Synopses & Reviews
Stories that capture our times by “a young author who has already established himself as a unique American voice” (Elle).
Saïd Sayrafiezadeh has been hailed by Philip Gourevitch as "a masterful storyteller working from deep in the American grain." His new collection of stories — some of which have appeared in The New Yorker, the Paris Review, and the Best American Short Stories — is set in a contemporary America full of the kind of emotionally bruised characters familiar to readers of Denis Johnson and George Saunders. These are people contending with internal struggles — a son’s fractured relationship with his father, the death of a mother, the loss of a job, drug addiction—even as they are battered by larger, often invisible, economic, political, and racial forces of American society.
Searing, intimate, often slyly funny, and always marked by a deep imaginative sympathy, American Estrangement is a testament to our addled times. It will cement Sayrafiezadeh’s reputation as one of the essential twenty-first-century American writers.
"A haunting book, and filled with longing." Hilton Als, author of White Girls
"These stories combine the intensity of theater, the humor of your smartest friend, and the emotional insight of the imaginary and gentle god you might wish for and fear as a witness. Saïd Sayrafiezadeh is an extraordinary talent, and these stories merit reading and rereading and rereading." Rivka Galchen, author of Everyone Knows Your Mother Is a Witch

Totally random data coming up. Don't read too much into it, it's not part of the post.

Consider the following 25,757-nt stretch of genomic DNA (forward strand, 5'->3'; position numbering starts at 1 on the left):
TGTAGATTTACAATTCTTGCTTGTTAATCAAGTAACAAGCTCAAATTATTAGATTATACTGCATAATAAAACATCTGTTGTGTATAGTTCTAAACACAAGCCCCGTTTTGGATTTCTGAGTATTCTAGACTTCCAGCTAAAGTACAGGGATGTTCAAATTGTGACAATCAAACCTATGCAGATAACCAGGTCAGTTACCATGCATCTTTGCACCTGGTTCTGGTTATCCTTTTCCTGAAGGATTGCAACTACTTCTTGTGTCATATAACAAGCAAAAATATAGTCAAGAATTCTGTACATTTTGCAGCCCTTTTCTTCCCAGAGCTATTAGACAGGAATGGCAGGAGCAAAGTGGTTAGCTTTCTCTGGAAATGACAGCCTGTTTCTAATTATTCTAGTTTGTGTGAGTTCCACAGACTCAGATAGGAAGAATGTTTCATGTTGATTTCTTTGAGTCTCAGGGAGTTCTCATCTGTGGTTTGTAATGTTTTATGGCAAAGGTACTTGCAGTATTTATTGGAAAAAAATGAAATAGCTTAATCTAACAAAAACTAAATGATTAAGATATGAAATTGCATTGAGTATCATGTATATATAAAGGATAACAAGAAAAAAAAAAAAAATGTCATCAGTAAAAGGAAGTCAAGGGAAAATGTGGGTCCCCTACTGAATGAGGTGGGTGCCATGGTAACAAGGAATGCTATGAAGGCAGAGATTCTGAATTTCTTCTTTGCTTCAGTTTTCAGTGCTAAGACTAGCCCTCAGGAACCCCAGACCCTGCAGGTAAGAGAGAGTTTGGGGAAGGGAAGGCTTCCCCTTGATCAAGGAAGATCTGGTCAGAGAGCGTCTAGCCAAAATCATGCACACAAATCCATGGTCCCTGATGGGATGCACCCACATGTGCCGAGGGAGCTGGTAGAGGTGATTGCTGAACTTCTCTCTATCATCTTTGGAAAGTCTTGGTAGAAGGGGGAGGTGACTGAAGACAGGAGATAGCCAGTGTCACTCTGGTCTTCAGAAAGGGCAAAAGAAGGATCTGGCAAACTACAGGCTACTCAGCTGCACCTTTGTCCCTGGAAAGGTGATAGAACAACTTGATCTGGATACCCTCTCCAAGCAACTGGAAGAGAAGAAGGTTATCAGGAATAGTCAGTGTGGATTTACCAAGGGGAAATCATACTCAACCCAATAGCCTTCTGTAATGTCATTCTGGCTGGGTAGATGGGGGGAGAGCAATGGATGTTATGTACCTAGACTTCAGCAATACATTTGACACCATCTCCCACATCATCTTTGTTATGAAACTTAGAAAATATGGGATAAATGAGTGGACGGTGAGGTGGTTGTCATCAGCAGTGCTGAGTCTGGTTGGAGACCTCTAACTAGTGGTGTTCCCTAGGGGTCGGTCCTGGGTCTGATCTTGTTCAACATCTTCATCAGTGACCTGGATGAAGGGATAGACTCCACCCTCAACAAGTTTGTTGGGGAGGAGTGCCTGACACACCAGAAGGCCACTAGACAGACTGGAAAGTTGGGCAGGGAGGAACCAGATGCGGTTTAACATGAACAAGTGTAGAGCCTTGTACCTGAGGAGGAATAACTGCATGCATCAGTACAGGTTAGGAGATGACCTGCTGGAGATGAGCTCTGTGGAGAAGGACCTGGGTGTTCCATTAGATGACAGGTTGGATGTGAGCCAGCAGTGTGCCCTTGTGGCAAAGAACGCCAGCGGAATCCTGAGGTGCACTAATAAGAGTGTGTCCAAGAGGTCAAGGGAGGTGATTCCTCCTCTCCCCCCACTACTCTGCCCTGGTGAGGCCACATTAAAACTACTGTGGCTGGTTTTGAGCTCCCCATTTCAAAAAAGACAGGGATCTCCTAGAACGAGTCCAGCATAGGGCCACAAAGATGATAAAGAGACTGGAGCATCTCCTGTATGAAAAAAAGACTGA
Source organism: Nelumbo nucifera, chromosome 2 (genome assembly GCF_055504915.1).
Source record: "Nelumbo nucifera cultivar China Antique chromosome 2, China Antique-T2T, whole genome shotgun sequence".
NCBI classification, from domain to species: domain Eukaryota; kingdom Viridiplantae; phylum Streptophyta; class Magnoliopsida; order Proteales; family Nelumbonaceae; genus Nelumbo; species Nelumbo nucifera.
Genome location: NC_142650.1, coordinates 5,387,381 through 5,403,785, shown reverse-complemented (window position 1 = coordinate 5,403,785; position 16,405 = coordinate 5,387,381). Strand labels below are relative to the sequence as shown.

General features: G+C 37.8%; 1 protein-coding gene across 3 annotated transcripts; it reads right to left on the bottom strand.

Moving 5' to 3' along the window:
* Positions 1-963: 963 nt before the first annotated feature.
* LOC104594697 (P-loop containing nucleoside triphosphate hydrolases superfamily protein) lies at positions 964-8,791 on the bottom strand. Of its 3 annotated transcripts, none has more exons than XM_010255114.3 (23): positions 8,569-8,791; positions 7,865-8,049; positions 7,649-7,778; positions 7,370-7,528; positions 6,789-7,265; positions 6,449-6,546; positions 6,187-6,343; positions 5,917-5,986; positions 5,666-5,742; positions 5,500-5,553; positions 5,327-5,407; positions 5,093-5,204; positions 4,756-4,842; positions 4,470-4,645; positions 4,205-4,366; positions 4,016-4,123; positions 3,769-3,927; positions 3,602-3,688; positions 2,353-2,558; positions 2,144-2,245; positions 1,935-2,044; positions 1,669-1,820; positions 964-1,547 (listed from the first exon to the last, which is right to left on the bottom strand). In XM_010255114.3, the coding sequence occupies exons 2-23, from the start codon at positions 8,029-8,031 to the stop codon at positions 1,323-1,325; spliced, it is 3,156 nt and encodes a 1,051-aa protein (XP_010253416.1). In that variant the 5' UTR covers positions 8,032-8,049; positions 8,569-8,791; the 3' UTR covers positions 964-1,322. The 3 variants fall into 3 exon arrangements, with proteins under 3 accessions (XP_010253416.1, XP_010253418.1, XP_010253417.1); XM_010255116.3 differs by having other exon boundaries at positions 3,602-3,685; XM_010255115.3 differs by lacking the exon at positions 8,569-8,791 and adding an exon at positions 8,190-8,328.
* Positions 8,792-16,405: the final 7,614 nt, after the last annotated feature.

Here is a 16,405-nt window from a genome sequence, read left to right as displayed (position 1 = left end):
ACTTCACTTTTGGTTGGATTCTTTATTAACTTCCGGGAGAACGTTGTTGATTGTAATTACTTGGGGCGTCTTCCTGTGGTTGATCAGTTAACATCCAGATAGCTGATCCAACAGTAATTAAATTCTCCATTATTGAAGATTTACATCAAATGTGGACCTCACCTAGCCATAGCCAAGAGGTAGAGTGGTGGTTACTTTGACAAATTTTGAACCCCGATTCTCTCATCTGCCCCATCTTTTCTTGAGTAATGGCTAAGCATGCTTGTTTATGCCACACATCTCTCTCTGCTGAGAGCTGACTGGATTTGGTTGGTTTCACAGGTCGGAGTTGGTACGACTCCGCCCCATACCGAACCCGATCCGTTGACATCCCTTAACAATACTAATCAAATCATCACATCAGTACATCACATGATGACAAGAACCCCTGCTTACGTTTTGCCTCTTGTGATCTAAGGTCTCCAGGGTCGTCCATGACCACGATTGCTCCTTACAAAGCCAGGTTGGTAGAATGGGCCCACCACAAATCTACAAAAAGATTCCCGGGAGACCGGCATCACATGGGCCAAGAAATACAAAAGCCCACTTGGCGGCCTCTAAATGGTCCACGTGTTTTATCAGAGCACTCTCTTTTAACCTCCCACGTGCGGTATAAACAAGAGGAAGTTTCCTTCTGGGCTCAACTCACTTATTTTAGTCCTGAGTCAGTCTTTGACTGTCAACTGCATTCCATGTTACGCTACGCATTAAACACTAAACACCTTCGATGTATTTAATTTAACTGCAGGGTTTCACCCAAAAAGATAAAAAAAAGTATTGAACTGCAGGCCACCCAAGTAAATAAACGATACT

"Saïd Sayrafiezadeh is a first-rate short story writer. Every sentence is a delight, and his work has a captivating, immersive quality that leaves the reader shaken and moved. American Estrangement is a superb book with a strange and subtle power sure to haunt readers long after they’ve closed the cover." Phil Klay, author of Missionaries
About the Author
Saïd Sayrafiezadeh was born in Brooklyn and raised in Pittsburgh. He is the author of a memoir, When Skateboards Will Be Free, and a story collection, Brief Encounters with the Enemy. He is the recipient of a Whiting Award and a Cullman Center Fellowship. His writing has appeared in The New Yorker, the Paris Review, Granta, the New York Times Magazine, and McSweeney's. He teaches at New York University and Hunter College and lives in New York City.